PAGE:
• Commute from Seattle: 2:30 if no traffic
  • Did I trip: stubbed a toe, kicked a rock, but never fell. Like a boss.

Thanks to some top-notch last minute planning from Zanna, we ended up setting up at the Skokomish park campground on Cushman Lake. It’s about a 20 minute drive from the Ellinor trailhead, and since we didn’t want to drive there and back from Seattle in a day, we camped out! I hadn’t spent a night out since December, so it was a very welcome mini-vacation.

Rocky trail curving around a corner

Rocky trail curving around a corner

We got to the campground at night, where Zanna had already set up with Benny (her dog). I had my first taste of freeze-dried food (Santa Fe Chicken and Rice by Backpackers’ Pantry) which was surprisingly decent. I’d have it again. I also have some Chicken Vindaloo for next time, and have heard that the Stroganoff, Chana Masala, and Alfredo packages are pretty good too. I’ll have to experiment.

Zanna looking over our camp setup

Zanna looking over our camp setup

Rather than pitch a tent, the forecast was looking clear so I went for the hammock. Sleeping bag and pad inside bivy (just in case) in hammock, and I was sound asleep within minutes. It took me a while to figure out how to sleep in a hammock when I got it two years ago. I’m still not very good at it, I think because I don’t like sleeping on my back. But on an easy trip, it’s fantastic. My hammock was a bit too angled this time around, which I’ll have to keep in mind for next time.

The pleasant forest trail (taken on the way back)

The pleasant forest trail (taken on the way back)

Except for the five minutes around 2am when I woke up. Why did I wake up? Was it… oh, eerie, the wind just picked up. Was that the plink-plink of raindrops? Shit, come on, don’t rain now. How will the hammock hold up? Where’s the rain cover for the screen on my bivy bag? I’m too lazy and cozy to pack up and move into a tent. So I’ll just hope for the best. Luckily the drops lasted a few minutes and that was the closest run in I had. And it was warm enough that this time I didn’t wake up covered in frost like the last time I bivvied.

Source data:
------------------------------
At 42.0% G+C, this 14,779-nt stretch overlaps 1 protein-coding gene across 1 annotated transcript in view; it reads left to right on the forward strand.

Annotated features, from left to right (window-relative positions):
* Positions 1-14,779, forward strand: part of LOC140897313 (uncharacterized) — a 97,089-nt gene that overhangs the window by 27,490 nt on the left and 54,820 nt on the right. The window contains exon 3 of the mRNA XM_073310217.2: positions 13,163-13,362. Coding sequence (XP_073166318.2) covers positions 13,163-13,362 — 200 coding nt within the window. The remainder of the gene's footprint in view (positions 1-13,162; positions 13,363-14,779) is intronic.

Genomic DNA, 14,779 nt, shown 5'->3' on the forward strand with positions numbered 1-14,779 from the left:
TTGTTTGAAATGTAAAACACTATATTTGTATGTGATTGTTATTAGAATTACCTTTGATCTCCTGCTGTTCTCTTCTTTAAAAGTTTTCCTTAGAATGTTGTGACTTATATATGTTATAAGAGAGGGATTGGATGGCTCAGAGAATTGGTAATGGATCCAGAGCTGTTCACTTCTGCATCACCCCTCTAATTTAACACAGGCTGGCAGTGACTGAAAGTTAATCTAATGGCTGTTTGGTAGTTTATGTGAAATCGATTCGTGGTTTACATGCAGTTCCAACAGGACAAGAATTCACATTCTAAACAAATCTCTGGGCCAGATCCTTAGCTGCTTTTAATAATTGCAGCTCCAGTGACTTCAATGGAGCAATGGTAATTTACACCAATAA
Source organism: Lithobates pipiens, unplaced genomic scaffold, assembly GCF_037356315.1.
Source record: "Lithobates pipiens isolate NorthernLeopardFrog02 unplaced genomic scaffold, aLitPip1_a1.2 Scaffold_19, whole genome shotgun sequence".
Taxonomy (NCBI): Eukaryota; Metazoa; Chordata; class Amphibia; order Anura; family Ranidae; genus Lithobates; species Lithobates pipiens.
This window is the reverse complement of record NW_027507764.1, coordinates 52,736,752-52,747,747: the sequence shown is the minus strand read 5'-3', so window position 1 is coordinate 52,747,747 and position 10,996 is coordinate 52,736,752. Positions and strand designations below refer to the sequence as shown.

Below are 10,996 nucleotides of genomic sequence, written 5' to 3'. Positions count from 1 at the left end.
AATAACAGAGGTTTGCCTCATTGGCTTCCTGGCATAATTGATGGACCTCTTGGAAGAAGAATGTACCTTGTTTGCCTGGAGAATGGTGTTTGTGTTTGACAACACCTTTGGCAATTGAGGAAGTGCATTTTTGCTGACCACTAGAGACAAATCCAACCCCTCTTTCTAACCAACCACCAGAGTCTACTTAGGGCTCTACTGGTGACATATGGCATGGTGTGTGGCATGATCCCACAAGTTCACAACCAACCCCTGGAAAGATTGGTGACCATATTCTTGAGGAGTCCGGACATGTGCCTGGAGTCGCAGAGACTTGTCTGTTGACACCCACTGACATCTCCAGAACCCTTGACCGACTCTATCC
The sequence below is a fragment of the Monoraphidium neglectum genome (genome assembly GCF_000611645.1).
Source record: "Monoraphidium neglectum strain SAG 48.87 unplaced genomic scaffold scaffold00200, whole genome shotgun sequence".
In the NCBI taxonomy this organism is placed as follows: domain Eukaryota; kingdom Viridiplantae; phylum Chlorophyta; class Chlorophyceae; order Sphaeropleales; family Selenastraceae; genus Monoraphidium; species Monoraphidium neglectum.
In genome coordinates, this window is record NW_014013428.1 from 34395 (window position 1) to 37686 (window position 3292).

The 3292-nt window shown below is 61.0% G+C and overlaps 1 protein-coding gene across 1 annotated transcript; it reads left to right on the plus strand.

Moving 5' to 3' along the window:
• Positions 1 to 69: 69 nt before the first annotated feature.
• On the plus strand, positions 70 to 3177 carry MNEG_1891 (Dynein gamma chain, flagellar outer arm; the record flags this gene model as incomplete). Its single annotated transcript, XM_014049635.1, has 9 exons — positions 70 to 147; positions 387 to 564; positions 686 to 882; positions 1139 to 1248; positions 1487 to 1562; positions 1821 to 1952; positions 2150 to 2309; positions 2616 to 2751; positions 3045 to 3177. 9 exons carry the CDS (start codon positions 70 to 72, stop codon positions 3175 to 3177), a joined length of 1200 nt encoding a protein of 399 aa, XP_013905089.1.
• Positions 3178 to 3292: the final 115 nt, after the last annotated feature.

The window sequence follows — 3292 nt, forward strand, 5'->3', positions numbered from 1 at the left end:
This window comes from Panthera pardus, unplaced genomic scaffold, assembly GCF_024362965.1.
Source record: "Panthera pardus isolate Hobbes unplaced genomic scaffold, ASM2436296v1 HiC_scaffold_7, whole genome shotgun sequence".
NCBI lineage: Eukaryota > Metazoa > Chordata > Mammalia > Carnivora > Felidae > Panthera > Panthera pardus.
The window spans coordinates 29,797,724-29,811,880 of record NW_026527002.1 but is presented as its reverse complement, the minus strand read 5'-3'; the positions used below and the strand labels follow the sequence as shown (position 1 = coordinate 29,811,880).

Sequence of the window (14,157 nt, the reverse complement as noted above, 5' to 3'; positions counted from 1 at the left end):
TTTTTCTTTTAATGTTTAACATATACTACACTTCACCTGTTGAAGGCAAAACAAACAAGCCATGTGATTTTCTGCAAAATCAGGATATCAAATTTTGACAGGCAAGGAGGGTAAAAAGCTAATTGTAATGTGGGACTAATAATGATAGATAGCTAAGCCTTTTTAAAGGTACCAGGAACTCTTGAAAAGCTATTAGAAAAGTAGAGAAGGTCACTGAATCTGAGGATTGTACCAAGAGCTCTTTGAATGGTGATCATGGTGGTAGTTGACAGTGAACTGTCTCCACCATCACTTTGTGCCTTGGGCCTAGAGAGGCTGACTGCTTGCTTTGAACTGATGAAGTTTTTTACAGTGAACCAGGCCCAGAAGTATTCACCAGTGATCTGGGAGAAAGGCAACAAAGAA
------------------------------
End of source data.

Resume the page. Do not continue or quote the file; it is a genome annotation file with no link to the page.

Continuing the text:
Snack break, looking over the Hood Canal

Snack break, looking over the Hood Canal

The lower trailhead is a 6.2 mile trip, whereas the upper is only 3 miles. But much steeper. We opted for the lower trailhead. The first two miles lured me into a false sense of security. The hike was so popular, I figured it couldn’t be that difficult. But as the flat, even trail stretched out, I started to worry that the last bit would be steep. The first two miles are through a peaceful, open green forest, on a soft dirt trail. Pleasant would be a good word for it. But don’t be fooled.

Glacier Peak

Puget sound, Glacier Peak and the Cascades

When the trail from the upper trailhead meets the main trail, that’s where the gain starts. At first you swtichback through a forest, and eventually you break out onto a rocky trail. A steep rocky trail. It was overcast, but you could still see the mountains. Amazing views of Rainier, Adams, St. Helens, even Glacier! And of course, if you look hard enough, you can see the skyscrapers of Seattle. Zanna asked a descending hiker how far we were from the top, and he responded “about a quarter mile, so maybe… half an hour?” You know what that means? That means damn steep! I was a happy hiker.

Encouraging rock left a quarter mile from the top

Encouraging rock left a quarter mile from the top

We followed the summer trail and essentially never hit snow. There was a ten-foot stretch of it just below the peak, but not enough to need any sort of traction. Once you’re on the peak, Mt. Washington is smack in your face, and you can even see Baker off in the distance. I wish I knew more of the Olympic peaks – I spend so little time over there, I haven’t learned any beyond being able to recognize a few looking over from Seattle.

Snacks while the true summit was too packed

Snacks while the true summit was too packed

The way down went much more quickly, but my knees suffered a bit. I was glad to have poles. Once back to the steady forest trail, it was glad to have a cool down to the workout and just stroll through the woods. We also left Benny’s leash along the trail by accident, and it was still there when we returned! We were thrilled no one took it. I didn’t think anyone would, but you never know.

Three hikers and a happy dog (true summit)

Three hikers and a happy dog (true summit)

On the way back, we stopped at the same coffee place we went to for breakfast again, but this time to get ice cream. Highly recommended if you need a bite to eat. No idea what the name was, but it’s right at the corner of 101 and 119 across from the gas station! A little coffee shop that has sandwiches, ice cream, and quesadillas too. I went there after Townsend too, since Woody and Tanna recommended it – it’s the perfect reward for a hike!

Steep open slope about a half mile from the top

The slope might as well be a stair workout (very well maintained trail)

Strava map and link are both here. If you check the elevation map, you can see how much of it is in that last mile or so! Almost 2000ft gained over 1.2 miles. It’s not quite a scramble, just very steep. Maybe the last 15 feet of elevation could be a scramble, they’re pretty close. But if Benny doggie can make it, so can you!

Strava map

Strava map

Overall, it’s a very pretty hike. A bit of a butt-buster towards the end, which is great if that’s what you’re into. I like working for my views, and I’m always willing to get my butt kicked.

Descending

Descending

Benny did a great job. I was worried about him slipping on the snowy sections, but he had no issues at all. He never even got tired, despite running with Zanna on her mountain bike for hours the day before. Bundle of energy, that guy. I had never actually hiked with a dog before, but he was easy and listened to Zanna very well. It must be nice having some company on every hike you do.

Trail run someday?

Trail run someday?